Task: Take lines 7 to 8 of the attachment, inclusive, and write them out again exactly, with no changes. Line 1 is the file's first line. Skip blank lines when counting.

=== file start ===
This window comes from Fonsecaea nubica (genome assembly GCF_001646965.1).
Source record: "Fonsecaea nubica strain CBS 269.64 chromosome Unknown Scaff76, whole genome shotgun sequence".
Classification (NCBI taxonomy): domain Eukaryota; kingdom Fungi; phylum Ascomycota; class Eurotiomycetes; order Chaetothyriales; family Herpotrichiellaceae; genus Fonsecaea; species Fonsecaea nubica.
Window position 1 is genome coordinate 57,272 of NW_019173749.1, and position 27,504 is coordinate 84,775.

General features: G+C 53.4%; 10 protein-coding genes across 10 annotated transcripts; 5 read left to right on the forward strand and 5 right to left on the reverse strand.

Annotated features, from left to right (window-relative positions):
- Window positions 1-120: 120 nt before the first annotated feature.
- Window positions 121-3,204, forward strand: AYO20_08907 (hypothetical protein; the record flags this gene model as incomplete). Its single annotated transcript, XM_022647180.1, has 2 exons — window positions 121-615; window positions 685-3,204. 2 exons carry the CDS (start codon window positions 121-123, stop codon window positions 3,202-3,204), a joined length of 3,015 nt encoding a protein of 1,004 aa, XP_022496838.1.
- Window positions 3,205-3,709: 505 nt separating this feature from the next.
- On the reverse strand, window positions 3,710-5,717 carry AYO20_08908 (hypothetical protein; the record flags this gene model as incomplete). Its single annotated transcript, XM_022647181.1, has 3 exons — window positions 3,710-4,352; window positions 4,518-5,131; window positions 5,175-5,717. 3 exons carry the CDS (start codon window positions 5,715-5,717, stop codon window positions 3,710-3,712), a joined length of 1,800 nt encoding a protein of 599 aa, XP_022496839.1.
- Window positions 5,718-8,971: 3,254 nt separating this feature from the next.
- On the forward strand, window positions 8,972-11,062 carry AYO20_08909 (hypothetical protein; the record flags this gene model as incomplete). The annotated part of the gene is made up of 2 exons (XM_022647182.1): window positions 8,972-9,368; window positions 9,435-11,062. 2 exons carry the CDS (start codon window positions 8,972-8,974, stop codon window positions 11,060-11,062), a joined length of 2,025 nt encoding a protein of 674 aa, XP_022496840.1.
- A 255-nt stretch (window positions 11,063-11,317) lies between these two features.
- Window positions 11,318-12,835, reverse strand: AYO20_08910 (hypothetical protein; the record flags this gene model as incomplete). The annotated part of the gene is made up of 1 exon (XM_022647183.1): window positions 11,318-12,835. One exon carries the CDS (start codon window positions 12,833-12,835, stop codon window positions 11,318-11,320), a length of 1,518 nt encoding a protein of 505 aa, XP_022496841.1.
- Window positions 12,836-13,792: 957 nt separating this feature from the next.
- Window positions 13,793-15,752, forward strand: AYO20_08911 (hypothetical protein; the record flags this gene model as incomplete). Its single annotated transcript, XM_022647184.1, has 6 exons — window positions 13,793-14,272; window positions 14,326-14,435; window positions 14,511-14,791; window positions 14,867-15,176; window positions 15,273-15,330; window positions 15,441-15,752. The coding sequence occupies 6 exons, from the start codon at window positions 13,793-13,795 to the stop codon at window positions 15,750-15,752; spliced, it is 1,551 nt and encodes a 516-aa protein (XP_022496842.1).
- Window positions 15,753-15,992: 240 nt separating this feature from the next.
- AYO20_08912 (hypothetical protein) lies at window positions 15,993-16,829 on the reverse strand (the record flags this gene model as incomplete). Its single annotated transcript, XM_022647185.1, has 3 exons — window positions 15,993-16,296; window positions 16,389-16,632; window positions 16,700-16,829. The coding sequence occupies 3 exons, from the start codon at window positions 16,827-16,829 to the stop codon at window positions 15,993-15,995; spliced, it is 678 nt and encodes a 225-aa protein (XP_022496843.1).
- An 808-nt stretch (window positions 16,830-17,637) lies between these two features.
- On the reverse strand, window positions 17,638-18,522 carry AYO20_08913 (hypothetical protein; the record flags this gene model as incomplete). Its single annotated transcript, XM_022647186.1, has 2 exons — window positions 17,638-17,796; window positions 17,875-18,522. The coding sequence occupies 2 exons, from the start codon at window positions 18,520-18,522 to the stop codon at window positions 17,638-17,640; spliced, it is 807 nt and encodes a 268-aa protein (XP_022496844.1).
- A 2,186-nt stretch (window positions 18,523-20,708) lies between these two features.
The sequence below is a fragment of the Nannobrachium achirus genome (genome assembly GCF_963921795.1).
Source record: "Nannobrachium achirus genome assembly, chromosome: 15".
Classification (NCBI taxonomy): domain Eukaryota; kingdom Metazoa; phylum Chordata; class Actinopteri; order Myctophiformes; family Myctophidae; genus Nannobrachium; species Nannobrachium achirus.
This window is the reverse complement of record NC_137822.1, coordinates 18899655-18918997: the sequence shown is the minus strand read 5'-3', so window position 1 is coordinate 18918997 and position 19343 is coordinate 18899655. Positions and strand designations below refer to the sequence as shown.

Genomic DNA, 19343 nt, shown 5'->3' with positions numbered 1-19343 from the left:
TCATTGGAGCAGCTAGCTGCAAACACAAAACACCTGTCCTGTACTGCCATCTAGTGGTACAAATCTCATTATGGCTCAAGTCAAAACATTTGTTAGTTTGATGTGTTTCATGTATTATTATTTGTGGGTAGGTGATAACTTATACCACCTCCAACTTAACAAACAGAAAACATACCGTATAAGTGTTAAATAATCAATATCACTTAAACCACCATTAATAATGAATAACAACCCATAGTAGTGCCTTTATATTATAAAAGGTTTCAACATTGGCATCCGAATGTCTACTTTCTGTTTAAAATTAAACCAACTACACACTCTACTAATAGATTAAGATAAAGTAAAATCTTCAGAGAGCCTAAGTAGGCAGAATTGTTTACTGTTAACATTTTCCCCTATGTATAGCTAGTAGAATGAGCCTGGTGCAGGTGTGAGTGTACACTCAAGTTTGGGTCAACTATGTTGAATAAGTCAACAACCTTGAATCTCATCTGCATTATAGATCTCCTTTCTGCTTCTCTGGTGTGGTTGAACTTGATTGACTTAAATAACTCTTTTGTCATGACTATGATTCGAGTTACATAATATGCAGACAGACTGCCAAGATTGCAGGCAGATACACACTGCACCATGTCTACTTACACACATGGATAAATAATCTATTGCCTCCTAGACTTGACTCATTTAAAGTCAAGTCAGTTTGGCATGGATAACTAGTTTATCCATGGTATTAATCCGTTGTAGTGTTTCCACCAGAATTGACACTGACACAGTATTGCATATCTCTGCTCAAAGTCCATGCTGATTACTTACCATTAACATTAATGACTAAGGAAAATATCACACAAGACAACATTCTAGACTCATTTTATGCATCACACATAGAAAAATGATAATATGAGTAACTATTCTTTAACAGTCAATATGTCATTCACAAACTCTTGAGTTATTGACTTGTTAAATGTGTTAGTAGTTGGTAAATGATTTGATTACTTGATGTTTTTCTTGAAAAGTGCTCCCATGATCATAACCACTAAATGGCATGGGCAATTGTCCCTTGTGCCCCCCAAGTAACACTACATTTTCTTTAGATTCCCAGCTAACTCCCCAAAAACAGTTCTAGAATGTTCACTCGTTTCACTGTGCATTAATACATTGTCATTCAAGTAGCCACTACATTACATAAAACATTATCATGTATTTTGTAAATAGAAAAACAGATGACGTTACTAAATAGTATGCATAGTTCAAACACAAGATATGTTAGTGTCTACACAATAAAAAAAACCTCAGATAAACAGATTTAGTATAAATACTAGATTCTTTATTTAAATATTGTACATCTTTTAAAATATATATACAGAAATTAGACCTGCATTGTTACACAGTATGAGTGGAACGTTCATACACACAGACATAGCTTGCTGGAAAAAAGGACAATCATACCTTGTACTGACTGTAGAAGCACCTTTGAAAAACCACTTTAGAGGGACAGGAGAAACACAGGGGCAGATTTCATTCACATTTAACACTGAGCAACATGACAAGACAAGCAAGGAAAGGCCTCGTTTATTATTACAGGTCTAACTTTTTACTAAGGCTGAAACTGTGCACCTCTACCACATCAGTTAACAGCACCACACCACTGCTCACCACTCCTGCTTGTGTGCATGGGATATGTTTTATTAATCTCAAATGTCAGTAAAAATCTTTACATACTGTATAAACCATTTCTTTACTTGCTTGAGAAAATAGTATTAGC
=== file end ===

- Window positions 1-120: 120 nt before the first annotated feature.
- Window positions 121-3,204, forward strand: AYO20_08907 (hypothetical protein; the record flags this gene model as incomplete). Its single annotated transcript, XM_022647180.1, has 2 exons — window positions 121-615; window positions 685-3,204. 2 exons carry the CDS (start codon window positions 121-123, stop codon window positions 3,202-3,204), a joined length of 3,015 nt encoding a protein of 1,004 aa, XP_022496838.1.